Robinson argues that for firms to compete on the world stage, employers and
educators need to think more broadly about education and creativity
change is moving faster than ever. Companies urgently need people who can generate
ideas for new products and services and who can adapt to changing markets.
they are finding it increasingly difficult to attract and retain such people.
The McKinsey Quarterly has called this the “war for talent”, but why is there
such a gap between the supply and demand for creative people? What’s going
of the biggest problems is education. For generations we have wasted the
creative resources that are now vital for personal fulfilment and economic
success. The result is that training professionals are now finding themselves
in the frontline of the war for talent.
technologies are transforming the nature of work and the skills that are needed
to succeed. There is an unprecedented demand for creative abilities. Education
is meant to promote these abilities. But it doesn’t. The main reason is the
preoccupation with academic ability and its confusion with general
intelligence. Many highly intelligent people have passed through education
feeling they aren’t that clever. Dozens of academically able people have never
discovered their other abilities.
the long term, our whole approach to education has to change. In the short
term, companies and training organisations have to meet three immediate
challenges. The first is to promote a better understanding of the real nature
of creativity. The second is to implement a systemic strategy for developing
creative capacities. Third is a commitment to reward creative output throughout
people are thought to be naturally creative – the others, “the suits” are not.
The “creatives” wear jeans and don’t wear ties and come in late because they’ve
been struggling with an idea.
ghettoising creativity is a profound mistake. Scientific studies of the brain
confirm that intelligence is multifaceted. Creativity is not confined to
particular people or activities. It’s possible in any activity that engages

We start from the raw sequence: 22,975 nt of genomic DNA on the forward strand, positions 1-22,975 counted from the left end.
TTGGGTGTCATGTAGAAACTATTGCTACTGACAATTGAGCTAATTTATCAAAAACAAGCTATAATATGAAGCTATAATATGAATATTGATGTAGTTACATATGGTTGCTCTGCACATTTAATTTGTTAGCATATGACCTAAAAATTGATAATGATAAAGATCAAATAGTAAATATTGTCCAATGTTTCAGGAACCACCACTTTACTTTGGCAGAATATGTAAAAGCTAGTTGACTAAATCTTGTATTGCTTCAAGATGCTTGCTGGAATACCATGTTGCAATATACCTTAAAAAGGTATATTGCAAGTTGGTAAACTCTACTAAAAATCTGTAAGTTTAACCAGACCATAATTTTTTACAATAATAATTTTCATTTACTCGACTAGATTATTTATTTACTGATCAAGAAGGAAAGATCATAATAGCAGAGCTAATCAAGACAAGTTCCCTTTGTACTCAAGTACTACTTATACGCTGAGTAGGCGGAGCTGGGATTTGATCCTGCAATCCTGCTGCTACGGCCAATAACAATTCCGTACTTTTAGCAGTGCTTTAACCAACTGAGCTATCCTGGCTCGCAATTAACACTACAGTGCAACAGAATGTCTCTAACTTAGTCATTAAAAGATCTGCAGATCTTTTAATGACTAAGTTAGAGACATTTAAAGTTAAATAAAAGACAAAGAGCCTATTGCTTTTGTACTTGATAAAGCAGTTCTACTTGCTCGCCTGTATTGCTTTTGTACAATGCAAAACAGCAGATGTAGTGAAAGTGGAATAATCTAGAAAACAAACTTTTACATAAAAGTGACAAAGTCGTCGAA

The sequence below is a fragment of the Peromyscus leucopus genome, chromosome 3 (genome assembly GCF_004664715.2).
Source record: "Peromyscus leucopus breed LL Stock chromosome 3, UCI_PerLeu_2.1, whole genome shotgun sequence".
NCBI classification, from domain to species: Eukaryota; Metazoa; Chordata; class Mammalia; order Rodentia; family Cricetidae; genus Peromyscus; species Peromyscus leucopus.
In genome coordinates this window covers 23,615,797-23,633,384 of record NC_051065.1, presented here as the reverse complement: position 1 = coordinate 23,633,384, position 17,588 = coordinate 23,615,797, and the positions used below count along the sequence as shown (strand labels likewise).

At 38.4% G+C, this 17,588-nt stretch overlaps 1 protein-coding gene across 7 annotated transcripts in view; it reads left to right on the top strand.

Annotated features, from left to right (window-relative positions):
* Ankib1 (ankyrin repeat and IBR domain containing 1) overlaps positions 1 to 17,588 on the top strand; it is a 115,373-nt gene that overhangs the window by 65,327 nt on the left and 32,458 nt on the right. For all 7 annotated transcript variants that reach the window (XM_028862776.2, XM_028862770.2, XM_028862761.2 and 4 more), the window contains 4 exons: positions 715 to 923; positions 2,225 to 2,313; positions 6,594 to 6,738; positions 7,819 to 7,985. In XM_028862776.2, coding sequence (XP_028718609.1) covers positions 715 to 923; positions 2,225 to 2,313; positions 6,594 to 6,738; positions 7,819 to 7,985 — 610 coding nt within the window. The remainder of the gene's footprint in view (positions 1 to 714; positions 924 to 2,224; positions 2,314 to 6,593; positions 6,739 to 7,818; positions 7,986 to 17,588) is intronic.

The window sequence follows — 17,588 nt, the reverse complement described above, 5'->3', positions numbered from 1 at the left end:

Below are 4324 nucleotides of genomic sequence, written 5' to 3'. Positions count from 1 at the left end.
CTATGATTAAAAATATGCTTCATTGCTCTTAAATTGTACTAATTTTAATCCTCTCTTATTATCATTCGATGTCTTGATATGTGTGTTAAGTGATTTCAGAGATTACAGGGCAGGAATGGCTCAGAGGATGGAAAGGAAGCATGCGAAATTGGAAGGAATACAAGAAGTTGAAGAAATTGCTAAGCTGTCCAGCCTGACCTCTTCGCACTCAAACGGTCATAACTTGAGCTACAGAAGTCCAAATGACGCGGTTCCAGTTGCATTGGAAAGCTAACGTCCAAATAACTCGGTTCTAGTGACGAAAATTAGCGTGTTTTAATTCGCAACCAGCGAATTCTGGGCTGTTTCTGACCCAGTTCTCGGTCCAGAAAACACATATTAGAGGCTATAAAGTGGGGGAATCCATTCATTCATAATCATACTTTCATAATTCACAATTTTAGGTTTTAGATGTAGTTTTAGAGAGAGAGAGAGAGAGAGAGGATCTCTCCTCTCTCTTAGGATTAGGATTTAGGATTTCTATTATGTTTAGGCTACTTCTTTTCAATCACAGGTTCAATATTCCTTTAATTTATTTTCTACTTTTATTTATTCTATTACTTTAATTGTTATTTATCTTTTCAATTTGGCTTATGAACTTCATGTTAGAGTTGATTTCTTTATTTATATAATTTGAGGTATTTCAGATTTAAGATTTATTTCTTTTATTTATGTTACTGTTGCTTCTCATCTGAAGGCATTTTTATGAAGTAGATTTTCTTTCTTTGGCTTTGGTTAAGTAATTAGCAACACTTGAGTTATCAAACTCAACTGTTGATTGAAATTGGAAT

human intelligence. Different people have different creative strengths. For
some it will be music, or mathematics, or working with clay, or software, or
images or with people. Real creativity comes from finding your medium, from
being in your element.
organisations underestimate the creative talent in their own midst. Creativity
often involves making connections between different ideas or experiences. This
is why the best creative teams are often made up from specialists in different
fields. Yet, many organisations stifle creativity in the structures they
culture is as rich as it is because human intelligence is so complex and
in many organisations, the creative talents of many people are overlooked
because they’re not in a “creative” role. To face the future companies must
recognise and develop all their creative power, in all its variety – the “creatives”
and “the suits”.
is an urgent agenda for serious and sustained programmes of training and
believe that in the war for talent, we would be out of our minds to settle for
Robinson is Professor of Arts Education at the University of Warwick. In 1998
he was appointed chairman of the National Advisory Committee on Creative and
Cultural Education. He is an adviser to many organisations and national
governments on creativity, education and human resources.
of Our Minds: Learning to be Creative by Ken Robinson, is published by